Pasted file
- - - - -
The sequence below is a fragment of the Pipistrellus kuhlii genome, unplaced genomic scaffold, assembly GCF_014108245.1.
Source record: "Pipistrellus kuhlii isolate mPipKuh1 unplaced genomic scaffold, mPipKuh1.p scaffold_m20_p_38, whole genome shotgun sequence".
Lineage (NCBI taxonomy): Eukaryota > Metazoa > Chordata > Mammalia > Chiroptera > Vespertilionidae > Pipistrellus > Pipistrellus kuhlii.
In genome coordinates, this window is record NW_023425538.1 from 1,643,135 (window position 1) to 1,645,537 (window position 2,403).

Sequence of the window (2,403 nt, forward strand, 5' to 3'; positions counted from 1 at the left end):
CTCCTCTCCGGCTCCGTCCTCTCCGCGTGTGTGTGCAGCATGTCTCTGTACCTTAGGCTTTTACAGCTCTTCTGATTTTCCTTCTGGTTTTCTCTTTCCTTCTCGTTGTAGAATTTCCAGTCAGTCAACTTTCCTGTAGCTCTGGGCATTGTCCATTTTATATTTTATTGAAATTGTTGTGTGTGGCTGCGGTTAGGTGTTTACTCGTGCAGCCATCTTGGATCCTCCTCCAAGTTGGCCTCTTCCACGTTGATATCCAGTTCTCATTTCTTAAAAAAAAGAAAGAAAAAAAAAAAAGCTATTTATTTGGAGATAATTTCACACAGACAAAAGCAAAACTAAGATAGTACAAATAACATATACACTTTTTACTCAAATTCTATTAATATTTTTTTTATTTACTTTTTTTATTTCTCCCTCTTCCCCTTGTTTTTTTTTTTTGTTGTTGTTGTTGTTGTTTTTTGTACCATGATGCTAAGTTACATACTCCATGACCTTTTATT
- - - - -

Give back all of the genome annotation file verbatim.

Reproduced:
The sequence below is a fragment of the Pipistrellus kuhlii genome, unplaced genomic scaffold, assembly GCF_014108245.1.
Source record: "Pipistrellus kuhlii isolate mPipKuh1 unplaced genomic scaffold, mPipKuh1.p scaffold_m20_p_38, whole genome shotgun sequence".
Lineage (NCBI taxonomy): Eukaryota > Metazoa > Chordata > Mammalia > Chiroptera > Vespertilionidae > Pipistrellus > Pipistrellus kuhlii.
In genome coordinates, this window is record NW_023425538.1 from 1,643,135 (window position 1) to 1,645,537 (window position 2,403).

Sequence of the window (2,403 nt, forward strand, 5' to 3'; positions counted from 1 at the left end):
CTCCTCTCCGGCTCCGTCCTCTCCGCGTGTGTGTGCAGCATGTCTCTGTACCTTAGGCTTTTACAGCTCTTCTGATTTTCCTTCTGGTTTTCTCTTTCCTTCTCGTTGTAGAATTTCCAGTCAGTCAACTTTCCTGTAGCTCTGGGCATTGTCCATTTTATATTTTATTGAAATTGTTGTGTGTGGCTGCGGTTAGGTGTTTACTCGTGCAGCCATCTTGGATCCTCCTCCAAGTTGGCCTCTTCCACGTTGATATCCAGTTCTCATTTCTTAAAAAAAAGAAAGAAAAAAAAAAAAGCTATTTATTTGGAGATAATTTCACACAGACAAAAGCAAAACTAAGATAGTACAAATAACATATACACTTTTTACTCAAATTCTATTAATATTTTTTTTATTTACTTTTTTTATTTCTCCCTCTTCCCCTTGTTTTTTTTTTTTGTTGTTGTTGTTGTTGTTTTTTGTACCATGATGCTAAGTTACATACTCCATGACCTTTTATT